When you go to the match to be the calm voice of reason for the folks back home.
Throat lozanges, anyone?
When you go to the match to be the calm voice of reason for the folks back home.
Throat lozanges, anyone?
The last home game of the season for Manchester City, today, and fittingly the skies were blue.
Remembering Munich, February 6th, 1958 R.I.P
You guys know I’m a Manchester City fan, right? I think I may have mentioned it once or twice. I’m used to watching a Premier League team, with Premiership players earning Premiership salaries. You can experience the very best in hospitality and food, the very best in entertainment. These days it is a day out for some people, the football is almost an added extra.
Well last night I went to watch another local team: Bury. Recently their match against Southend United was abandoned because of the state of the pitch, due to a sustained downpour. It was rearranged for last night, and they declared that it would be free admittance for all supporters.
It was a fantastic gesture by a club that not so long ago nearly went out of business due to financial reasons. Life really is a struggle for the clubs at this level (they are three divisions below my City team) to exist and compete, every penny that comes through the turnstiles counts.
Locals responded, the ground was full, and the atmosphere was great (in certain respects, I think my own club has sold its soul, but that’s for another day). Unfortunately the Shakers did not get the result they were looking for, despite a host of first half chances. (They are going for promotion-winning their final three matches would guarantee it.) But much kudos to Bury.
I’ve always said that supporters of smaller clubs, such as those who follow local teams like Bury, Rochdale, and Oldham, who go week in week out in all weathers to watch their team, playing at a much lower standard than what is experienced at Premiership level, sometimes, most of the time, struggling, with few expectations of glory, are real football supporters. They refuse to jump onto the bandwagon of headline-hitting larger neighbours, in this case Manchester City and Manchester United, and remain loyal to their team and true to their hearts, finding their spiritual home in small, ramshackle stadiums of limited facilities but great camaraderie.
They still have the romance.
Good luck Bury, I hope you go up.
I got up at 5.30 this morning to say goodbye to our student. We are a host family for an academy in Manchester whose students come from all over the world to learn English. This was the second student who we have had stay with us, and as he left the house the heavens opened up to give him one last taste of true Mancunian, English weather.
Our first student was a lad from Angola. When he arrived from the airport, the taxi driver said to me “Look after him, he’s a Manchester United supporter.” You guys may know that I’m a Manchester City supporter, but I was determined to overlook that in the interests of friendship.
He had been in the house half an hour, exchanging pleasantries (his English was quite good as this was his second visit over here to the academy) when he said: “I don’t think City will win the….”
To help him out, I offered “The Champions League?” which I also agreed with. He shook his head.
“No, the Premiership title.”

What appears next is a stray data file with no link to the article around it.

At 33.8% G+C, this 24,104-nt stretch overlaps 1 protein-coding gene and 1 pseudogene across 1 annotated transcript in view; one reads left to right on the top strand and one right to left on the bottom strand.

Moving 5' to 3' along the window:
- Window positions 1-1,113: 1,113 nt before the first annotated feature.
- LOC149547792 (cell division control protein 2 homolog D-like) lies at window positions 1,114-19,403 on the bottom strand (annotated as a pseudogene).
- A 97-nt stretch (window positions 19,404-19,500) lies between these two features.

I looked at the United badge on his coat, thinking ‘well you definitely won’t’. But we had only just met, so to be polite I asked him:
“Who do you think will?”
He replied that he thought Chelsea would win it. At this point in the season, you understand, we had been beating everybody, well beating them too, especially at home. So, supremely confident, vain man that I am, I answered that we would soon see as we were playing them at home the following night.
We got beat.
I went to the match, and my wife decided to subscribe to Sky Sports so that our student could watch the game. I didn’t have Sky Sports up to that point, but because she didn’t know what she would talk to the lad about in my absence, she forked out for it. All those months I had had to make do with Coronation Street and the like. Still, mustn’t complain-we now had Sky Sports.
As I said, we got beat, and we made our way to the car from the stadium, me commenting that if our new student said anything when I got home his bags would be packed. Travelling home, listening to the phone-in on the local radio station, one of the callers sounded African. One of my mates said “Hey Andy, it’s your student: ‘I’m just calling to say hey Andy, did you enjoy the match? I have eaten your supper and slept with your wife.'”
I was looking forward to that supper too.
Knowing that he was a United supporter, and both City and Chelsea were rivals to his team, the next day I asked my wife who the student had been supporting. “He seemed to get excited every time Chelsea got the ball.”
I knew it.
This wasn’t going to work out well. It just so happened that we also had Chelsea in the FA Cup at the weekend. The two of us watched it together on the tv. It could have potentially caused an international incident.
City scored early, and I celebrated. He leant back on the couch, put his hands casually behind his head, and said “To me, this is not a problem.” I thought to myself that if Chelsea score, and you cheer, you will find accommodation a problem.
They didn’t, we won.
How was this going to work out? He was living here with us for six months, and my wife had primed an explosive device in the middle of the lounge by the name of Sky Sports 1. He was a United supporter, so there would definitely be the problem of the Derby matches. We survived those because City won both games. Surely we would now be able to watch other matches without there being any possible tension? Looking back on the season, the tension was heightened because of the following:
City v United “I support United.”
City v Chelsea “I support Chelsea because I like the manager.”
City v Arsenal “I support Arsenal because my friends do.”
City v Liverpool “I support Liverpool because they are my second team.”
City v Sunderland “I support Sunderland because when he was at United John O’Shea was my favourite player.”
City v Barcelona “I support Barcelona because they are my Spanish team.”
City v Bayern Munich “I support Munich because they are my German team.”
City v Norwich “I support Norwich because my Gran lives in Norwich.”
Really? He was from Angola but his gran lived in Norwich. I was sure that he was trying to wind me up.